The City of Calgary has established several locations as Transit Oriented Development (or TOD) sites. A TOD is generally a property located within 600m of a major transit site, such as an LRT station or other transit hub. These sites are often found in existing, mature neighbourhoods that are facing redevelopment of aging properties, although they can also be designated in brand new neighbourhoods as part of the master planning process. In a nutshell, a TOD is a development that maximizes the amount of residential, business (such as office and retail) and leisure space within walking distance of public transportation and reduces dependence on automobiles.
What are the benefits of TOD sites? Well, for starters they help encourage vibrant, multi-purpose communities. They create a more walkable environment, where there are opportunities to live, work, shop, and enjoy leisure/social activities without primarily depending on cars for transportation. This can reduce household driving and lower traffic congestion, air pollution and greenhouse gas emissions. It also increases transit use, allowing for a more robust transit system to be developed and maintained, with better service (frequency, hours of operation) to community members. Frequently, TOD sites can attract and sustain a variety of new services to the area because of the increase in population density. That can mean more amenities, businesses and services like medical and dental offices for a community.
A TOD site can strengthen a neighbourhood’s economy. Improving local public transit can cut vehicle transportation costs and time spent on commuting. With reduced commuting times and costs, people will be able to spend their time and money at restaurants, shops, and attractions in their local area. A more compact community with a strong transit system can create jobs and also attract a younger professional demographic (which can be beneficial for an aging population as it helps to maintain area services). Local merchants and offices also can provide opportunities for employment for area residents that wouldn’t otherwise be available.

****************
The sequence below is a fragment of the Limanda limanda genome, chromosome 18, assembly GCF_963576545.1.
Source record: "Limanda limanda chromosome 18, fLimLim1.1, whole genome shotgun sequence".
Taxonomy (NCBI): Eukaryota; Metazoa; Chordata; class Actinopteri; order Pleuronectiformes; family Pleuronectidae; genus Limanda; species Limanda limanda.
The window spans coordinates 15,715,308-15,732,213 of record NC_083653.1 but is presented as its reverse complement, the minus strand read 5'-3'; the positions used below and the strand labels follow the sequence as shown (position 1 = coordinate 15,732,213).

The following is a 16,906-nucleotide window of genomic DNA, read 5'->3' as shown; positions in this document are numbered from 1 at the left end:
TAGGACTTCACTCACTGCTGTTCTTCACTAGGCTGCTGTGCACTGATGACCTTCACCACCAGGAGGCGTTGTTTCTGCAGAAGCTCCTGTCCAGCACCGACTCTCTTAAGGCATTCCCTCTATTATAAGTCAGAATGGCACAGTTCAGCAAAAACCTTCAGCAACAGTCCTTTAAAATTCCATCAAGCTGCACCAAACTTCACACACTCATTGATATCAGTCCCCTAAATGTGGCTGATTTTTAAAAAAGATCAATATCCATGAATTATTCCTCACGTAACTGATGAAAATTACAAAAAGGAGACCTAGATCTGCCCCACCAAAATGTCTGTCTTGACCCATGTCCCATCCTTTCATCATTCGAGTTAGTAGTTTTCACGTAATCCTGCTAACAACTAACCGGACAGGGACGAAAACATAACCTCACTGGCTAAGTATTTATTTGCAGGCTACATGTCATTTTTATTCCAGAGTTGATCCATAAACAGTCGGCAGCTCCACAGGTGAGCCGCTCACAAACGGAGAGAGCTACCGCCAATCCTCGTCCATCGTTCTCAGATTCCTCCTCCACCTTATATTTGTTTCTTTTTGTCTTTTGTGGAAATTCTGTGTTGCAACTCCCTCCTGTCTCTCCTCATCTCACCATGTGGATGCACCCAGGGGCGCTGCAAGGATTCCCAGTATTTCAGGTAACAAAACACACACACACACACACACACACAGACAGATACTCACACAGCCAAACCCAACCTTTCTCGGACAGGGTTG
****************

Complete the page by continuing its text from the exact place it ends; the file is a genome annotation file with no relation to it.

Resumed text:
If you think of some of Calgary’s oldest, most interesting neighbourhoods such as Inglewood and Kensington, they were developed around key transit hubs and systems, close to 100 years ago (the CBC did a great article you can check out here: http://www.cbc.ca/news/canada/calgary/calgary-tod-transit-development-1.3450724). Proximity to streetcar lines, the national railway and more recently rapid transit systems (LRT/BRT) have long been drivers behind how communities are developed and maintained in both inner city and suburban communities. Of course, transit oriented developments are not unique to Calgary and can be found in all Canadian cities, including Toronto, Vancouver, Edmonton and Montreal.
To learn more about TOD sites and Calgary’s strategy around them, visit te City of Calgary website here: http://www.calgary.ca/PDA/pd/Pages/Transit-oriented-development-tod/Transit-Oriented-Development-TOD.aspx
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